Fire damages historic house downtown

Published 12:00 am Tuesday, November 30, 1999

Mena Deaver looked on the bright side Tuesday morning even though her Victorian house on South Union Street had just been badly damaged by fire.

&uot;I’m just so grateful that no one was in the house when it caught fire,&uot; she said.

Natchez Fire Chief Gary Winborne said the likely cause of the fire was a bad cord on an orbital sander being used to refinish the floors.

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&uot;There was a sander on the living room floor with a cord running to the plug,&uot; he said. &uot;There was a two-foot hole burned in the floor right on the cord.&uot;

No other ignition source was found, Winborne said. The fire apparently burned down through the wood floor and over to a pier of the house where it ran up the wall and into the attic, he said.

Firemen at the Central Fire Station got the call at 7:25 a.m. Tuesday and reached the scene minutes later.

Much of the interior of the house was damaged, Winborne said.

&uot;There was a lot of major damage inside the house,&uot; he said. &uot;It gutted out the attic pretty good.&uot;

Deaver just got off work as a personal sitter at 7 a.m. Tuesday and was driving by her house to see that it would be ready for her move into the house today. &uot;That’s when I saw the smoke,&uot; she said.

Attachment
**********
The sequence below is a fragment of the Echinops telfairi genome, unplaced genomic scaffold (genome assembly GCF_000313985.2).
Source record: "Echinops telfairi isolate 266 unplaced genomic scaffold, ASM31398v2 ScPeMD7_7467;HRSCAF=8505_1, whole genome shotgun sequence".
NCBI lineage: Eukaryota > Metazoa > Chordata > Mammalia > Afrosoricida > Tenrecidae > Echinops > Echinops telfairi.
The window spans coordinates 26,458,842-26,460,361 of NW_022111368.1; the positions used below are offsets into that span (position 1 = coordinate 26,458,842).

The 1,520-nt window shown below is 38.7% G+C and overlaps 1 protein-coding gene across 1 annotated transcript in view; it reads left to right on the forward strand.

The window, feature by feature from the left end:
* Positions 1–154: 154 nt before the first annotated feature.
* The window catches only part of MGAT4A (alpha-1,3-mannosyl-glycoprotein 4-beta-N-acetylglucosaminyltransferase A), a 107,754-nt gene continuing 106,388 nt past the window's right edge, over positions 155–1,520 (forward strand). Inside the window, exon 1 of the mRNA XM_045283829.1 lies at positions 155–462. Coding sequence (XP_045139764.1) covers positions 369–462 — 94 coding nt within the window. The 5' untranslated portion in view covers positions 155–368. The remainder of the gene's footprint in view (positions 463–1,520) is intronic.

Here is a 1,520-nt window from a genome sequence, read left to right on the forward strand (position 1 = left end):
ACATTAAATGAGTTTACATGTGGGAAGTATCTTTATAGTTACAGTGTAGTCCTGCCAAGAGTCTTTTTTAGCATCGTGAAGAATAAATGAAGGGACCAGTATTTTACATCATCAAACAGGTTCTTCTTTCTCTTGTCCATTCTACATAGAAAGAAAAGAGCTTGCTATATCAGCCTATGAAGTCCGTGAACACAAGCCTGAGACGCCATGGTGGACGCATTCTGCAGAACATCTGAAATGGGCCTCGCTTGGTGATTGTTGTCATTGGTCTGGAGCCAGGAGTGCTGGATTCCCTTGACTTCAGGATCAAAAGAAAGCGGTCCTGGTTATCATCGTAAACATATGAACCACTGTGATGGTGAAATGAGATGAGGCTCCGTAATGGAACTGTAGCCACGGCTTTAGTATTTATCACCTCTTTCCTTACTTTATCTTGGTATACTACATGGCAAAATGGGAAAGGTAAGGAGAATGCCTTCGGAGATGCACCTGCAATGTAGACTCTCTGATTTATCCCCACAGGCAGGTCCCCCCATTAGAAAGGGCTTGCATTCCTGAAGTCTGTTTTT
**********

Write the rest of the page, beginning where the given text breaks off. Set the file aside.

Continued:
A neighbor walking his dog ran to call 911 while Deaver drove to the fire station to report the blaze.

For the remainder of the morning, Deaver sat on a neighbor’s porch across the street and watched firemen fight the fire as smoke drifted from her roof.

&uot;It’s a humdinger, isn’t it?&uot; Deaver said.

Deaver, who has owned house for two and a half years, was just finishing renovation of the structure and was scheduled to move in this morning. &uot;I moved out Oct. 1 for the renovation and had movers lined up to move me back in tomorrow,&uot; Deaver said. &uot;Man-made things can be replaced but not life or limb. God is good. Somebody up there loves me.&uot;

Mimi Miller of the Historic Natchez Foundation said the house appears on insurance maps as early as 1904 and stylistically dates to 1895.

Miller went to the site of the fire Tuesday morning and said it appeared restorable.